Pin Me

Five Incredibly Useful Tips for Successful Foreign Language Learning

written by: Larry M. Lynch • edited by: Rebecca Scudder • updated: 9/28/2012

Want to boost your language learning success? Try some of these five techniques to speed up the learning process. Sing or get penpal practice to help learn.

  • slide 1 of 4

    Imagen Cali 009 The challenge of learning English or another foreign language is a considerable one, no matter how much of an edge you might think you have. Discouragement and frustration can set in at almost any time. While some foreign languages are much easier to learn than others, it’s still an onslaught to the senses and skills of every language learner, regardless of age, race, gender or national origin. Still though, there are quite a number of “tricks” one can successfully apply that will ease the process and even make it more interesting and fun.

  • slide 2 of 4

    1. Sing Songs in the Foreign Language

    So you’re a music lover, are you? Great! Then get some songs – even a couple of catchy “kiddie” songs too – and learn to sing them in the target language. Poems, rhymes and raps are often good too. (Good grief! Did I just say “Raps”? Yeah, I guess I did, didn’t I?) Okay then, but get into the rhythm of the language by practicing and singing some the more popular songs of your particular age or social group. The Internet can be a fantastic tool for helping you along with this. Try a few local radio stations online in the target language that’ll have you crooning away in absolutely no time at all. For starters check out Live 365 or Omni Radio which both feature live radio stations of the world by country, region, genre or language. Be sure to download both the songs and lyrics, if legal, to help you along with the process.

    2. Write a Foreign Language Pen Pal

    Hey, here’s a novel language learning method I’ll just bet you haven’t tried lately. Write regularly to someone who’s a native speaker of your target language. Don’t hand me that “noise” that you’re not a teenager anymore either. That doesn’t matter. You can find willing correspondents from every age group and social strata online nowadays. From teachers, doctors and other professionals to, yes – you guessed it – teens and “kiddies, online foreign language Pen Pals can be a real boon for the foreign language learner. They can provide not only language practice, but insight into the culture and customs of the language-related country as well. Try the great site featuring Pen Pals in more than 125 foreign languages at My Language Exchange Another good one is the site at Shared Talk which features 113 languages in 171 countries.

  • slide 3 of 4

    3. Listen to CDs or Cassettes in Your Car or Portable Player

    Using an audio-based language learning series such as “Speak in a Week” you can effectively listen to audio tapes or CDs while you drive or commute by bus, train or car pool. Given the number of hours many spend in their vehicle, a substantial number of active / passive language exposure hours can be “racked up” in a relatively short period of time. With only a couple of hours or so per day minimum commute time, in the course of a year one might easily accumulate up to a thousand hours of language learning through listening time. This is roughly the equivalent of eight to ten semester-long language courses in a college – not too shabby for time that is often otherwise “wasted”.

    4. Get and Use a Bi-Lingual Dictionary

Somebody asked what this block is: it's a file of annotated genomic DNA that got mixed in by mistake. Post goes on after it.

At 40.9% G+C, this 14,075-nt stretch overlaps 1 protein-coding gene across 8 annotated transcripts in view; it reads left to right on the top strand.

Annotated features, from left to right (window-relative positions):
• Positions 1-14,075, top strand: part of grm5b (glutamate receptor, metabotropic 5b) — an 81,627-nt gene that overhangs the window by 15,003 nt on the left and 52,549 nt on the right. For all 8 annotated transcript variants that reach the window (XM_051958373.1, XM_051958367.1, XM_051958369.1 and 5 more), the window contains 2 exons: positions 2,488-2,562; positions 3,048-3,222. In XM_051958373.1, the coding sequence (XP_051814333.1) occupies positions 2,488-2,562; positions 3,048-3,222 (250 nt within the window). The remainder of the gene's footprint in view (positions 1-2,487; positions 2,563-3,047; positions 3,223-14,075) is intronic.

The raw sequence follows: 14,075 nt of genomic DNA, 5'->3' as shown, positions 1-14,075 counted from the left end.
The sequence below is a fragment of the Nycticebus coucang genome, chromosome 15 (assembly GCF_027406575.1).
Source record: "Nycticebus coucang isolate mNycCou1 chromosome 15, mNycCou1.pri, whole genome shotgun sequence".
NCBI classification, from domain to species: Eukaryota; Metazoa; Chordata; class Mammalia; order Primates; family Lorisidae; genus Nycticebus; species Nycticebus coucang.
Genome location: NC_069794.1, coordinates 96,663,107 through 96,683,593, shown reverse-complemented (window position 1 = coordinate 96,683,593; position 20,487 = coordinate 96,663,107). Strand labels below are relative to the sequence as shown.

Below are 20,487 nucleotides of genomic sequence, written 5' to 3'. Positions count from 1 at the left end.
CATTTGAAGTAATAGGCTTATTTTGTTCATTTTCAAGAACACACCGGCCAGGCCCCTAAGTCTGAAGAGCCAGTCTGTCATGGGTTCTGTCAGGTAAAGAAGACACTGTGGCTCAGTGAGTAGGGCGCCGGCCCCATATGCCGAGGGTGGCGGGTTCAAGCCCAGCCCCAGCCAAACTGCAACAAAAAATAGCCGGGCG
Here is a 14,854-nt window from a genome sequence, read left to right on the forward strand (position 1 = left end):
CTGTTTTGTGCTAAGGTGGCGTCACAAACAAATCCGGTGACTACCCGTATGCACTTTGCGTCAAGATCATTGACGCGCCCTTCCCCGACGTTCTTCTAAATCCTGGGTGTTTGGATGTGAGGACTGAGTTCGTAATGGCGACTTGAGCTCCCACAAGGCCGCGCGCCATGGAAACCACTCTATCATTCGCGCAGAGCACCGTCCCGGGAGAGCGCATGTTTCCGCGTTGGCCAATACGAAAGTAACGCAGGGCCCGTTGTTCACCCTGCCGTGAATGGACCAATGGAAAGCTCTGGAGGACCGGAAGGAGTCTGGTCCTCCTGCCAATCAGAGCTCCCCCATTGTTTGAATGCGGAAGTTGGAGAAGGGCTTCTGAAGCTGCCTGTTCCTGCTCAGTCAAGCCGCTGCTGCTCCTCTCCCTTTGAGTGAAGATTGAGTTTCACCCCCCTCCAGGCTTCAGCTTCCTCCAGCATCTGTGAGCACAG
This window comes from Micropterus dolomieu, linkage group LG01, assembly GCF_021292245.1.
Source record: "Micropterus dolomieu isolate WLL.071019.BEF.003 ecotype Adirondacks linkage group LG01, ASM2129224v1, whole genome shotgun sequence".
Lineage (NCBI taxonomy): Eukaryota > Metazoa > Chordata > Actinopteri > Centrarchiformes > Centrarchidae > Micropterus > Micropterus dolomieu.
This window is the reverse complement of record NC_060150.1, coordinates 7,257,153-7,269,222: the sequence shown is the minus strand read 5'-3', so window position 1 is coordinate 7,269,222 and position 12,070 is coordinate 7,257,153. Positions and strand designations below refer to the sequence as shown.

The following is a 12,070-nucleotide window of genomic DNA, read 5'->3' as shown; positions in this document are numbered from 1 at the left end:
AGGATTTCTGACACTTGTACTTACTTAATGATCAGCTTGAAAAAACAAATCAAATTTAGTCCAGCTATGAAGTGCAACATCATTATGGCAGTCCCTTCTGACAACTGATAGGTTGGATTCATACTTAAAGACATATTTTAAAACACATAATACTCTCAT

Although bilingual dictionaries are not available in absolutely ALL languages (yet), they are available in many if not most foreign languages. These specialized types of dictionaries can be extremely useful aids in foreign language learning in a number of ways. If a print version is unavailable, you can always go online in your quest and may even come up with a useful aid or guide at no cost. While many vocabulary words can be figured out and used in context, some abstract concepts may prove trickier than others. Especially in the case of false cognates; words which look, sound and / or are spelled alike in two different languages, but do not have the same or similar meanings in each language. For example: “Embarrassed” (ashamed) in English as compared to “Embarazada” (pregnant) in Spanish. Or “intoxicada” (food poisoned) in Spanish vs. the less sympathetic “intoxicated” (drunk) in English. It’s not infrequent that an employee will tell his / her boss, “I didn’t come to work because I was intoxicated” meaning stomach upset from bad or partially spoiled food. Don’t try this though with your boss, in English!

    5. Use Vocabulary Practice Cards

    Lexis and vocabulary are said to be the “building blocks” of language. The more vocabulary and lexis that you know, the more “fluent” you are in a particular language. The ability to convey precise ideas and shades of meaning through the selective use of words distinguishes the ultra-educated and intelligent from the illiterate and uneducated in society. Writing vocabulary on cards with your first language on one side and the matching foreign language word on the other is a unique way to acquire vocabulary during the course of a normal day. That is if you carry a stack of these cards with you to quickly “review” during “found moments” during the course of your day, such as when standing in line, waiting for traffic signals, or numerous other “idle moments” we all normally experience daily.

  • slide 4 of 4

    An Easier Path Awaits You

    Dip into the ranks of these five useful foreign language learning tips to help to smooth the way in the daunting task of mastering another spoken tongue. It’s still going to be a challenge, to be sure, but with these tips and others from this series, you’ll find the road of foreign language learning an easier, more enjoyable one to travel.